The One Thing Obama Could Have Done to Fix Food—But Didn’t

Recipe wizard Mark Bittman dishes on how the next president could overhaul the system.

<a href=http://www.zumapress.com/zpdtl.html?IMG=20120820_zaa_p138_001.jpg&CNT=28>Pete Souza</a>/Zuma

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Like a huge plow roaring through a prairie, the 2016 presidential election has broken plenty of new ground. We’ve had a national conversation about a nonexistent sex tape involving a former Miss Universe; we’ve debated whether boasting of groping women’s genitals amounts to “locker room talk” or the admission of a crime; and we’ve entertained the idea that one of the major candidates might, if his campaign is successful, have the other one tossed in jail.

 

 

Mark Bittman David Cooper/Zuma

But like nearly every election before it, the current one has been nearly 100 percent free of any debate around the federal government’s massive role in shaping and regulating the food system. To get a grip on the vital food and farm issues we’re not hearing about, I interviewed Mark Bittman, the legendary home-cooking master and pundit. Back in 2015, Bittman stepped away from a four-year stint as an editorial columnist for the New York Times—a forum he used almost exclusively to weigh in on food and farm policy. He remains deeply involved with the topic, though, serving as a fellow at the Union of Concerned Scientists Food & Environment Program.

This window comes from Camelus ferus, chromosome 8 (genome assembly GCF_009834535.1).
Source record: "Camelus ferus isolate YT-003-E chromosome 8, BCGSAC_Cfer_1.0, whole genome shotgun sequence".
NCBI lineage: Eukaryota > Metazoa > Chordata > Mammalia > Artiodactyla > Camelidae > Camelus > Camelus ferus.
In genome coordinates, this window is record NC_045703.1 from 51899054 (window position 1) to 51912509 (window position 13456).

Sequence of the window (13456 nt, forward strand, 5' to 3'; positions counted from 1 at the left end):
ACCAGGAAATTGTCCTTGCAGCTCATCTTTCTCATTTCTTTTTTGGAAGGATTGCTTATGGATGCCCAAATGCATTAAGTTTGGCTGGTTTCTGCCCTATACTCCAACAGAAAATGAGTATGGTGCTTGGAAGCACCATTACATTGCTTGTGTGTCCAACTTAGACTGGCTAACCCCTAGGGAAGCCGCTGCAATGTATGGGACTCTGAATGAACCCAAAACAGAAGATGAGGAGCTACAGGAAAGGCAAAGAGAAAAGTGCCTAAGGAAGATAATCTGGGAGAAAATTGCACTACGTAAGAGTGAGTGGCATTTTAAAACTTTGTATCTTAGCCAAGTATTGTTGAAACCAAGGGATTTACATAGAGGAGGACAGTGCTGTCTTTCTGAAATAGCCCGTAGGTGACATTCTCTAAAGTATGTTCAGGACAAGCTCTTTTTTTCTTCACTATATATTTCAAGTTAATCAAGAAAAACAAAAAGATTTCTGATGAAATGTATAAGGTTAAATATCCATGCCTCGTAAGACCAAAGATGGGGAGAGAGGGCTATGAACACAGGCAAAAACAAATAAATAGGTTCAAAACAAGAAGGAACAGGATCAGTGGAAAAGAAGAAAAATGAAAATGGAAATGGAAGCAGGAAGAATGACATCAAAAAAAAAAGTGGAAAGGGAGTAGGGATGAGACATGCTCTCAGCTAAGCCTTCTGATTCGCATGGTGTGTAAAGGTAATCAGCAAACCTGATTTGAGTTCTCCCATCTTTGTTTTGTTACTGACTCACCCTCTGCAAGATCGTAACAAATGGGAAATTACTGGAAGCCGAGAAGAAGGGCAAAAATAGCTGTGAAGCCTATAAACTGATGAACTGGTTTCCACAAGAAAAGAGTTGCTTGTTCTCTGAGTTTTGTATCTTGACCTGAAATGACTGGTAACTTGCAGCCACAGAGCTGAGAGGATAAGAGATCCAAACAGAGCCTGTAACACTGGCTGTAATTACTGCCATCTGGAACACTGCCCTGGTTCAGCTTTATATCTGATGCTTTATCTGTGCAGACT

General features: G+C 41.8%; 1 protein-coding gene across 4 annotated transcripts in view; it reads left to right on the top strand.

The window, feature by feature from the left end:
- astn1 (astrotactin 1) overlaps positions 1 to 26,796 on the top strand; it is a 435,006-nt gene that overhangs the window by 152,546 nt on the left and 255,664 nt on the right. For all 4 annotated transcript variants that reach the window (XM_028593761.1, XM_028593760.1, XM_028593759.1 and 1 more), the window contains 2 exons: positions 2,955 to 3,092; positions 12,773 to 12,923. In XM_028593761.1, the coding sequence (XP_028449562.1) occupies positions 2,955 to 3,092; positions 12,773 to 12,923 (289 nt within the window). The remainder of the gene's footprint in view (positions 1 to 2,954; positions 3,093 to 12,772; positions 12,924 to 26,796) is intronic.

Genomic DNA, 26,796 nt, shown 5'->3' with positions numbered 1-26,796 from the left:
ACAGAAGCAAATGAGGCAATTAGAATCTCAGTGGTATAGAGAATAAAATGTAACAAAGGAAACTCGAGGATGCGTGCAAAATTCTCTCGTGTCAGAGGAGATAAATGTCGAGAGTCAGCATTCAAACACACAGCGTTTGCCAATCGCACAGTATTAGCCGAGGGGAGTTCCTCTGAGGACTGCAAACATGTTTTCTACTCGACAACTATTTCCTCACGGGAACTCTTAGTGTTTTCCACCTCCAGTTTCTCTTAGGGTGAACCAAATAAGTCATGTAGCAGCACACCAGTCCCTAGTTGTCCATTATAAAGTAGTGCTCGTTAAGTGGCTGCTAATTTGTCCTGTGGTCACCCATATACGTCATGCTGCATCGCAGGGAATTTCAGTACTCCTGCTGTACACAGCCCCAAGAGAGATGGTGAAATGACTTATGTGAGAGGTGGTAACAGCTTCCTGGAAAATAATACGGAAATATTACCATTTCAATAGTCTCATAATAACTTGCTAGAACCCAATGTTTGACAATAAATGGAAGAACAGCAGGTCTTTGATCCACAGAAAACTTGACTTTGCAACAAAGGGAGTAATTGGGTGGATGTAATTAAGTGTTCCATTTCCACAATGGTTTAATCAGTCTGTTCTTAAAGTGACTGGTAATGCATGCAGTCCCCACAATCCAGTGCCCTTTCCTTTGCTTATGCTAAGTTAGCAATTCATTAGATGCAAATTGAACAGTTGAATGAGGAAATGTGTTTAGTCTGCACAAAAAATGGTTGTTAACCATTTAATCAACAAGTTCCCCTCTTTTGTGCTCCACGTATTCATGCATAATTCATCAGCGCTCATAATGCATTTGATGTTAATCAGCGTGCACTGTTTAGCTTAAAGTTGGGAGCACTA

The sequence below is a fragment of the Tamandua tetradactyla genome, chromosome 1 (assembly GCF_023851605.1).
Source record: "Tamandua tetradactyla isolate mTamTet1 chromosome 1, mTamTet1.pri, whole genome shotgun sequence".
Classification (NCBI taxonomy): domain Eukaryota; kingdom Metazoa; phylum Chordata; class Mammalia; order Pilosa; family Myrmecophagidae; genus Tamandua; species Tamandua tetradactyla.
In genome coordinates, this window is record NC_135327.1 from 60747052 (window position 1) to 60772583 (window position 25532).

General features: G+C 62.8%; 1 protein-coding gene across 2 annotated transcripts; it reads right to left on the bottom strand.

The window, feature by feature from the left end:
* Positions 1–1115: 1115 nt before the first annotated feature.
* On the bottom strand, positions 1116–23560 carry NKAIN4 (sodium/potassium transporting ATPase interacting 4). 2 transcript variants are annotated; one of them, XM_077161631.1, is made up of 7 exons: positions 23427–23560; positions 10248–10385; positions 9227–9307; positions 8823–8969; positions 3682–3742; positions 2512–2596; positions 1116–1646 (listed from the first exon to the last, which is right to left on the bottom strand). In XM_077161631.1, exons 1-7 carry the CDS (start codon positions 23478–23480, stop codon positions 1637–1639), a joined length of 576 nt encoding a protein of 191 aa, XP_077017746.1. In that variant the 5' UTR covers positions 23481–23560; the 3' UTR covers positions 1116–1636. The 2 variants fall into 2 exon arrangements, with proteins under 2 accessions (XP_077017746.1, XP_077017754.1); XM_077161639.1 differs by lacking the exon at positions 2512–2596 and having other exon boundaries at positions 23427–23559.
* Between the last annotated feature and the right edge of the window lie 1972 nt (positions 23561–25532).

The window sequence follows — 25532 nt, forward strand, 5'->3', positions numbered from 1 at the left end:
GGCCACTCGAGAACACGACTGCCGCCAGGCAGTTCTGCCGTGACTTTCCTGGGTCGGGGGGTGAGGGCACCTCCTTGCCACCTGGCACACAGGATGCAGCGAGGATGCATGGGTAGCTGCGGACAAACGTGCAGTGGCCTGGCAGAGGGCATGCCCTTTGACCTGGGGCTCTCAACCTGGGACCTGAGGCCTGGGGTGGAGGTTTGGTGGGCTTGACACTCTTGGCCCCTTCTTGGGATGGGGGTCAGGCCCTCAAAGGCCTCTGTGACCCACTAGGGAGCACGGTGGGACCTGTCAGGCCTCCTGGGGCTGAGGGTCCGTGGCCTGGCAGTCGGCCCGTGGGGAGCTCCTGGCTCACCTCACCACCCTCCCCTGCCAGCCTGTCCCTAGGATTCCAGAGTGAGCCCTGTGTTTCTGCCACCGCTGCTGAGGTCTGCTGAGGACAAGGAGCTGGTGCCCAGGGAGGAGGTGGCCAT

Bittman’s political analysis is as direct and pungent as that classic “Minimalist” dish of his, fried chickpeas with chorizo and spinach. He offered a harsh analysis of how President Barack Obama dealt with food and farm issues, echoing a recent New York Times Magazine piece by Michael Pollan. The current president once “talked a fairly decent game on changing the food system,” Bittman said, “but did virtually nothing in eight years.”

Not everyone agrees, of course. Sam Kass, former White House chef and food policy adviser to the Obamas, had a spicy reaction to Pollan’s story:

Bittman defends Pollan’s criticism of Obama, revealing that there was one “way, way easy” thing the president could have done without congressional interference, but didn’t, to take on the meat industry and protect public health:

Removing antibiotics from the routine use and production of animals is something that there’s precedent for. It’s happened in other countries. It’s something the FDA could have done by mandate; it didn’t need to go through Congress. And it wasn’t done. And I think that was the lowest-hanging fruit imaginable.

Yet Bittman pushed back against Pollan’s notion that Obama didn’t do more to challenge Big Food partially because the “food movement” isn’t powerful or cohesive enough. “Do you want to do the right thing, or do you not want to do the right thing? That’s the question,” he said, adding that Obama shouldn’t have needed a push from anyone to make certain overhauls.